When I studied Spanish in high school (after a brief and fruitless foray into French in junior high), I was in my element.
I gleefully picked my ‘Spanish name’ to be used in classes from a list in the textbook. ‘Ana,’ my name’s actual Spanish counterpart, was simply too expected — I moved between ‘Margarita’ and ‘Dora’. I received children’s books in Spanish as gifts and watched Dora the Explorer episodes religiously.
During my freshman year in college, I took a semester of Spanish, but I was so paranoid that I wouldn’t have time in my four years to finish the required classes for my chosen major and minors that I stopped pursuing Spanish academically.
Nevertheless, post-graduation, when I revitalized my skills (using the methods and resources below) and became confident enough to list “proficient in Spanish” on my resume, my job prospects increased exponentially.
So, Wanderful readers, don’t be thrown by articles that support the highly controversial “critical period hypothesis,” in which language learning is believed to be exponentially harder the older you are. Many studies, in fact, highlight the unique advantages of older language learners — e.g., their existing bank of vocabulary and ability to interpret contextual clues.
And, since all the tips/tools below are free, you won’t feel badly if you’d like to sample many languages before committing.
Find what’s free.
My absolute top recommendation for language-learning apps/software is Duolingo. Completely free including any updates (Duolingo makes them frequently.) and available on Apple and Android devices, as well as traditional desktop/laptop computers, this app introduces you to common words and phrases as well as more complex verbs and grammatical rules.
The interface is friendly, and you can even ‘buy’ (with ‘lingots’ earned completing lessons) slang lessons. The Spanish version has ‘flirting’ and ‘idioms’ available.
And if you’re craving a more interactive experience, DuoLingo’s online platform has both a discussion board, where users can support one another through the language-learning process, as well as an ‘immersion’ translation board, where users can edit and translate (in a Wikipedia-style group effort) large pieces of text into English.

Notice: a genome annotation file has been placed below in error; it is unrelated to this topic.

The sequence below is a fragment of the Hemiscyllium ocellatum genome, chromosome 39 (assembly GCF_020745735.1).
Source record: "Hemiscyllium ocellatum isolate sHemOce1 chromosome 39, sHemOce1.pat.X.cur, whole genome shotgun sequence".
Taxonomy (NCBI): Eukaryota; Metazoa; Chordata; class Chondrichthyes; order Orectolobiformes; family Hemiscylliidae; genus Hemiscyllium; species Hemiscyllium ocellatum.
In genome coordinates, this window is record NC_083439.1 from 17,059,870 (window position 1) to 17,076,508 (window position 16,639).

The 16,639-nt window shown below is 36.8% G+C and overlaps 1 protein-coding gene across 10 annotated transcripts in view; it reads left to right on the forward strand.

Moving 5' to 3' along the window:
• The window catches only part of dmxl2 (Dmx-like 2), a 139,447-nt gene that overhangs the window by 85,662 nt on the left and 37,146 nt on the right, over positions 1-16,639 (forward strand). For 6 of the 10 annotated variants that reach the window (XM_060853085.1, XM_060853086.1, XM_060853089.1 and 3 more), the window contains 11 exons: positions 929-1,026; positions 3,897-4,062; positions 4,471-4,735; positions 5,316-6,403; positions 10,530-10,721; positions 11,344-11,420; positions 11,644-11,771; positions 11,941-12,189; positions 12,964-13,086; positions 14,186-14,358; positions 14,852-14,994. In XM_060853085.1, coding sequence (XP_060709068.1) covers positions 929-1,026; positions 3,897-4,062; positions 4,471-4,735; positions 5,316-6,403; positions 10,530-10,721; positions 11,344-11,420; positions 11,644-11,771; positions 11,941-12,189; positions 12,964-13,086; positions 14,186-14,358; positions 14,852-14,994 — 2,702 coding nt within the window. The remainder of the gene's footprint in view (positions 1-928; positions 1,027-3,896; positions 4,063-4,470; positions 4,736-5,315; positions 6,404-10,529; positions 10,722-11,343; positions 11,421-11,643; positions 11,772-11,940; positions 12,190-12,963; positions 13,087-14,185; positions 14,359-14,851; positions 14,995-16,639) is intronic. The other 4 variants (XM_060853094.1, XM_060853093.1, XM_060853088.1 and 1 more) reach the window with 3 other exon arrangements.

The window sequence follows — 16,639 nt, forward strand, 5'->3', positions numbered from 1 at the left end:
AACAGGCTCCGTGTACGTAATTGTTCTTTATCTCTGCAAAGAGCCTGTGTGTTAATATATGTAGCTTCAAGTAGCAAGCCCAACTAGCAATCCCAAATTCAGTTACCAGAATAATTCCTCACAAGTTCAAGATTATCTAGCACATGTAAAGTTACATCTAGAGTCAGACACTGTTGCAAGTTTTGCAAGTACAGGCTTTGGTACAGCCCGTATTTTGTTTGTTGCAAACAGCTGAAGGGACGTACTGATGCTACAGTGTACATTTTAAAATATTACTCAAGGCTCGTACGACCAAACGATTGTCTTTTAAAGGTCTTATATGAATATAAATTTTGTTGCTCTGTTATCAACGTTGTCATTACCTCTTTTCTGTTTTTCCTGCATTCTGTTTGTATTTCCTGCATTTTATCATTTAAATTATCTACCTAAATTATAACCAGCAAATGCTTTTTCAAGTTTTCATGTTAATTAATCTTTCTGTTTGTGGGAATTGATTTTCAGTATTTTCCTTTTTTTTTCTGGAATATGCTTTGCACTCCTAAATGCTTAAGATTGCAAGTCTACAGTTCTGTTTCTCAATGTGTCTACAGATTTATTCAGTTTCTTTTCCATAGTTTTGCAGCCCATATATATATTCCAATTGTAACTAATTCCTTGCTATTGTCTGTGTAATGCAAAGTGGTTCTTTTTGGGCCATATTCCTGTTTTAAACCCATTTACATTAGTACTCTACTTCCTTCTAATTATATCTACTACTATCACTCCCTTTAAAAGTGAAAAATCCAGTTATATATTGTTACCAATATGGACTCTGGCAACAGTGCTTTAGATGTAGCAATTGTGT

I also advise ESL language learners hoping to learn English to check out Duolingo. The app currently supports ESL language learners whose primary languages are Polish, Spanish, Hindi, Korean, and many more!
Visit your local library.
If Duolingo isn’t your speed or you’re looking for another resource to supplement it but don’t want to pay the often exorbitant prices of language-learning software, investigate what materials your library has available for rental and/or through online subscription.
Most libraries subscribe to Mango Languages online, which helps you learn real-world phrases as well as understand the culture of the places where the language you are studying is spoken. Many libraries have software like Rosetta Stone as well as textbooks, audio-books, and videos for language learners.
Do some good.
After graduation, during one of my lengthy periods of unemployment, I began to volunteer at Waukegan Public Library, as a tutor for their English conversation classes . . . which were designed to be a safe haven for non-native speakers to practice speaking in English and learning common words and phrases. Because Waukegan serves a predominantly Latino demographic, the conversation classes were largely attended by Spanish-speakers who would communicate with one another in their primary language.
Beginning with some well-intentioned eavesdropping, I soon felt comfortable enough in my Spanish language skills to contribute to the students’ conversations . . . and within a few months, because of the glowing recommendation of the Waukegan Public Library’s volunteer coordinator, I was employed at the county health department and communicating with Latino clients in their native language regularly.
What about you, Wanderful readers? Any pieces of advice for first-time language learners?